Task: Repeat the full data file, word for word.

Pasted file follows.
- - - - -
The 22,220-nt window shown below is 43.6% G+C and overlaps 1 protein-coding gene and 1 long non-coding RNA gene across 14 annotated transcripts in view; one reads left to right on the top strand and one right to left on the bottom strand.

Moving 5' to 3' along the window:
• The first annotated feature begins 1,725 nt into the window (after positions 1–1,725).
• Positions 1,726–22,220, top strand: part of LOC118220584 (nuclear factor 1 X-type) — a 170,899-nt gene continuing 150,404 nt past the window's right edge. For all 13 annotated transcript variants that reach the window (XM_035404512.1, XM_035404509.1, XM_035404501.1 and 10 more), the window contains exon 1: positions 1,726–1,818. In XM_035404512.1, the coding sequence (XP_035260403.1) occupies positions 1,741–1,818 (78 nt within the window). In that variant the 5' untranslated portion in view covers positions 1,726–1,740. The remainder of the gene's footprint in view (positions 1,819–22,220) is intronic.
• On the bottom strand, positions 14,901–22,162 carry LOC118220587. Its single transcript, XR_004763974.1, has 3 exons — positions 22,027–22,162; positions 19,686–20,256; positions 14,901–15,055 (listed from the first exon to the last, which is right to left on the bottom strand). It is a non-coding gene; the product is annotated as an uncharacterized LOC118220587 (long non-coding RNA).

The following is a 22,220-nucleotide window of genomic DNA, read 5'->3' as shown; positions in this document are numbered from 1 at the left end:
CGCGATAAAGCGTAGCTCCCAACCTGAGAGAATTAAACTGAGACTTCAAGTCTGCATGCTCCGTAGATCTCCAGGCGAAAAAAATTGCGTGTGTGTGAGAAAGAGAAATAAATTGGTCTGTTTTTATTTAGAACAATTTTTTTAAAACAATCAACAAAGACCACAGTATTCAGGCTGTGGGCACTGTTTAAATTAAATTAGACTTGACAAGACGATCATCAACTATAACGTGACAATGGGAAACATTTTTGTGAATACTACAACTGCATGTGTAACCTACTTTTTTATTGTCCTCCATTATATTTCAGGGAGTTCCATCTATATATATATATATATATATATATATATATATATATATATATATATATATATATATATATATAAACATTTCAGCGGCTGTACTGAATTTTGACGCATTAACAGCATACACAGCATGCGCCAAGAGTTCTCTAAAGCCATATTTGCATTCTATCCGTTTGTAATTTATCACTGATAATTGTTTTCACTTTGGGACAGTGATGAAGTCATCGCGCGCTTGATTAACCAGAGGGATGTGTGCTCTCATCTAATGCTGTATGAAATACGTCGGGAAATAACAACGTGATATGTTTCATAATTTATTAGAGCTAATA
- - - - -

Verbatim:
The 22,220-nt window shown below is 43.6% G+C and overlaps 1 protein-coding gene and 1 long non-coding RNA gene across 14 annotated transcripts in view; one reads left to right on the top strand and one right to left on the bottom strand.

Moving 5' to 3' along the window:
• The first annotated feature begins 1,725 nt into the window (after positions 1–1,725).
• Positions 1,726–22,220, top strand: part of LOC118220584 (nuclear factor 1 X-type) — a 170,899-nt gene continuing 150,404 nt past the window's right edge. For all 13 annotated transcript variants that reach the window (XM_035404512.1, XM_035404509.1, XM_035404501.1 and 10 more), the window contains exon 1: positions 1,726–1,818. In XM_035404512.1, the coding sequence (XP_035260403.1) occupies positions 1,741–1,818 (78 nt within the window). In that variant the 5' untranslated portion in view covers positions 1,726–1,740. The remainder of the gene's footprint in view (positions 1,819–22,220) is intronic.
• On the bottom strand, positions 14,901–22,162 carry LOC118220587. Its single transcript, XR_004763974.1, has 3 exons — positions 22,027–22,162; positions 19,686–20,256; positions 14,901–15,055 (listed from the first exon to the last, which is right to left on the bottom strand). It is a non-coding gene; the product is annotated as an uncharacterized LOC118220587 (long non-coding RNA).

The following is a 22,220-nucleotide window of genomic DNA, read 5'->3' as shown; positions in this document are numbered from 1 at the left end:
CGCGATAAAGCGTAGCTCCCAACCTGAGAGAATTAAACTGAGACTTCAAGTCTGCATGCTCCGTAGATCTCCAGGCGAAAAAAATTGCGTGTGTGTGAGAAAGAGAAATAAATTGGTCTGTTTTTATTTAGAACAATTTTTTTAAAACAATCAACAAAGACCACAGTATTCAGGCTGTGGGCACTGTTTAAATTAAATTAGACTTGACAAGACGATCATCAACTATAACGTGACAATGGGAAACATTTTTGTGAATACTACAACTGCATGTGTAACCTACTTTTTTATTGTCCTCCATTATATTTCAGGGAGTTCCATCTATATATATATATATATATATATATATATATATATATATATATATATATATATATATATATATAAACATTTCAGCGGCTGTACTGAATTTTGACGCATTAACAGCATACACAGCATGCGCCAAGAGTTCTCTAAAGCCATATTTGCATTCTATCCGTTTGTAATTTATCACTGATAATTGTTTTCACTTTGGGACAGTGATGAAGTCATCGCGCGCTTGATTAACCAGAGGGATGTGTGCTCTCATCTAATGCTGTATGAAATACGTCGGGAAATAACAACGTGATATGTTTCATAATTTATTAGAGCTAATA